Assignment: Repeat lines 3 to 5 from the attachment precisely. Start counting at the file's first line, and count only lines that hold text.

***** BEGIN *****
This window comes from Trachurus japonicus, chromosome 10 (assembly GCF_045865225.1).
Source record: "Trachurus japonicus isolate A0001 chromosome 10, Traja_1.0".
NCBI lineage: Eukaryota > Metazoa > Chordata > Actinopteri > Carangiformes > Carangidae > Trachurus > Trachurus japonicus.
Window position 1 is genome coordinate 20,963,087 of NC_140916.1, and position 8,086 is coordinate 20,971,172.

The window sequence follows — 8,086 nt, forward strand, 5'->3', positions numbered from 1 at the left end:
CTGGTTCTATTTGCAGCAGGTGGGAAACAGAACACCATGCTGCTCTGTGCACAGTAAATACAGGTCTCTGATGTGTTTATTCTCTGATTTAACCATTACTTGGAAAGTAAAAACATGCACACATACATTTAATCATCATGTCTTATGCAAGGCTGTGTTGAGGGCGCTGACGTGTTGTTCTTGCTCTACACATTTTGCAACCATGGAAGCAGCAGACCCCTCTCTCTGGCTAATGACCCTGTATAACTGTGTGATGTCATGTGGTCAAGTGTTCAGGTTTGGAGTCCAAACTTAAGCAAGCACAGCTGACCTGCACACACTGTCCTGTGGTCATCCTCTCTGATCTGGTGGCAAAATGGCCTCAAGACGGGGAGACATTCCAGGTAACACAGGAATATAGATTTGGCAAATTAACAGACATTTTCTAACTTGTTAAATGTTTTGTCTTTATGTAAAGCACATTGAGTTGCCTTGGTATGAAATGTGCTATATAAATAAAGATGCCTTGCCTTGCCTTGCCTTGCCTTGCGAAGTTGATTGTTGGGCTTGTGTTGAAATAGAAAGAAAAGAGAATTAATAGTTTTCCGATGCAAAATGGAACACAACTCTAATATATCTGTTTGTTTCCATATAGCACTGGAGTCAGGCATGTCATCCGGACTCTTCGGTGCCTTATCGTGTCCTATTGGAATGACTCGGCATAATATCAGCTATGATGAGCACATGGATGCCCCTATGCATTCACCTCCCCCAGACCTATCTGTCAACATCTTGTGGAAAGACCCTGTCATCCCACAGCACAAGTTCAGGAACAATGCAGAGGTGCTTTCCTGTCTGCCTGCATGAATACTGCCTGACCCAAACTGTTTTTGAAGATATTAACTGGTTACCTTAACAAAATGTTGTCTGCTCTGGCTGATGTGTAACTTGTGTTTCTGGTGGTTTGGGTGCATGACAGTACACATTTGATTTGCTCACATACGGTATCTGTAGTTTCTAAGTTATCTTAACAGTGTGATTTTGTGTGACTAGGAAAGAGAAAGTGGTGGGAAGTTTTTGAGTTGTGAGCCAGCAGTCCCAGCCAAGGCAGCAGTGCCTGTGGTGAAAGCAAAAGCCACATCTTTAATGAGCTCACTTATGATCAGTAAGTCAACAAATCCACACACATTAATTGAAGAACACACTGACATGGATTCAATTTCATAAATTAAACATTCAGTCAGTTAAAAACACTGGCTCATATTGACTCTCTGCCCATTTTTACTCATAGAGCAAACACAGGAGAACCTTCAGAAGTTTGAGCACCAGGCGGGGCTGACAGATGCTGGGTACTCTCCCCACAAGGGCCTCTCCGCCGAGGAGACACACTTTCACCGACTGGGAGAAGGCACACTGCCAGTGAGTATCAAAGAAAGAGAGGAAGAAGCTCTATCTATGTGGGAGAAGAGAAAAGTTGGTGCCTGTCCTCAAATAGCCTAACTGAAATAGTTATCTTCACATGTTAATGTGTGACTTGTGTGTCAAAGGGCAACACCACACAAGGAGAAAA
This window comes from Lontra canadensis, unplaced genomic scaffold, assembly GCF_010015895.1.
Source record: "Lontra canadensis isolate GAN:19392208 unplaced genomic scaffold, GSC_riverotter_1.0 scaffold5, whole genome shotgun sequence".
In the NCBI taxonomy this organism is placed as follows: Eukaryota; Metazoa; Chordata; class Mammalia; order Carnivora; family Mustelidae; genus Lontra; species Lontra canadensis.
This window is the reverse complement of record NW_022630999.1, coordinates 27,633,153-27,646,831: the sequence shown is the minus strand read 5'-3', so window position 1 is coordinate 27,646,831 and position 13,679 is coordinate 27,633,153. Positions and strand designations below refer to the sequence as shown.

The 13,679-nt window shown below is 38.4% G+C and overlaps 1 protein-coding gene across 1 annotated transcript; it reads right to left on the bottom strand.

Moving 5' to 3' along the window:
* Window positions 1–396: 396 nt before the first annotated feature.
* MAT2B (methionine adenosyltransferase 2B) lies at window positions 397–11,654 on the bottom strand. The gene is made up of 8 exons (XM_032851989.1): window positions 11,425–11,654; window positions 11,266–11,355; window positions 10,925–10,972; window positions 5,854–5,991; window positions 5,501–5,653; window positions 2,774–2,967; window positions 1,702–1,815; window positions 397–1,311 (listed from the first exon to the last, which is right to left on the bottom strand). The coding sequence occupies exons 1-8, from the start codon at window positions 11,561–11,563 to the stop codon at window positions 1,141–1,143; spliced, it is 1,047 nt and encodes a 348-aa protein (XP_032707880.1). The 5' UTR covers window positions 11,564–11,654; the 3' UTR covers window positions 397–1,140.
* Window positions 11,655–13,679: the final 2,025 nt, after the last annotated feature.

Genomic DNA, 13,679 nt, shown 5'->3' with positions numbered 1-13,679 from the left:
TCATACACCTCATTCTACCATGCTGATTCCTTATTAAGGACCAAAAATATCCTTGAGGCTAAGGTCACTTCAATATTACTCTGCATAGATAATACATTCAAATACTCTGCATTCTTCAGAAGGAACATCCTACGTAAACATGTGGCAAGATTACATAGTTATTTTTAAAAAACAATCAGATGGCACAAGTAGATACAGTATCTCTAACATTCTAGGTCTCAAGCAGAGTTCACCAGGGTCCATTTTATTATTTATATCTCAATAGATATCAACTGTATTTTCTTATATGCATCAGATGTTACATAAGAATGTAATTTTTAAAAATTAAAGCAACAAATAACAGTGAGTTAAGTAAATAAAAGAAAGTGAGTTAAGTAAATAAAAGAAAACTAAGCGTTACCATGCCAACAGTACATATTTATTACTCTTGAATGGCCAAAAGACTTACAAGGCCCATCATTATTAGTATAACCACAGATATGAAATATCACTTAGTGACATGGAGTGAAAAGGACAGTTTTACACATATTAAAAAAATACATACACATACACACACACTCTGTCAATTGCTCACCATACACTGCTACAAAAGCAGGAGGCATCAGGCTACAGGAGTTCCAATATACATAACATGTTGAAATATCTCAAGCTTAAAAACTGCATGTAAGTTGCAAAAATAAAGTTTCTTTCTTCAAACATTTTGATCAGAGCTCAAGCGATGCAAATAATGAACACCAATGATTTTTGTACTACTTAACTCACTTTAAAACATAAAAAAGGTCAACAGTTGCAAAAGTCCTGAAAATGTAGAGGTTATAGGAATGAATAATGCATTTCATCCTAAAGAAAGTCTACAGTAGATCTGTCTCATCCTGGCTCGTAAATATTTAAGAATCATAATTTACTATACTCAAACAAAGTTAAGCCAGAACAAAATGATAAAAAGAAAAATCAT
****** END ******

NCBI lineage: Eukaryota > Metazoa > Chordata > Actinopteri > Carangiformes > Carangidae > Trachurus > Trachurus japonicus.
Window position 1 is genome coordinate 20,963,087 of NC_140916.1, and position 8,086 is coordinate 20,971,172.

The window sequence follows — 8,086 nt, forward strand, 5'->3', positions numbered from 1 at the left end: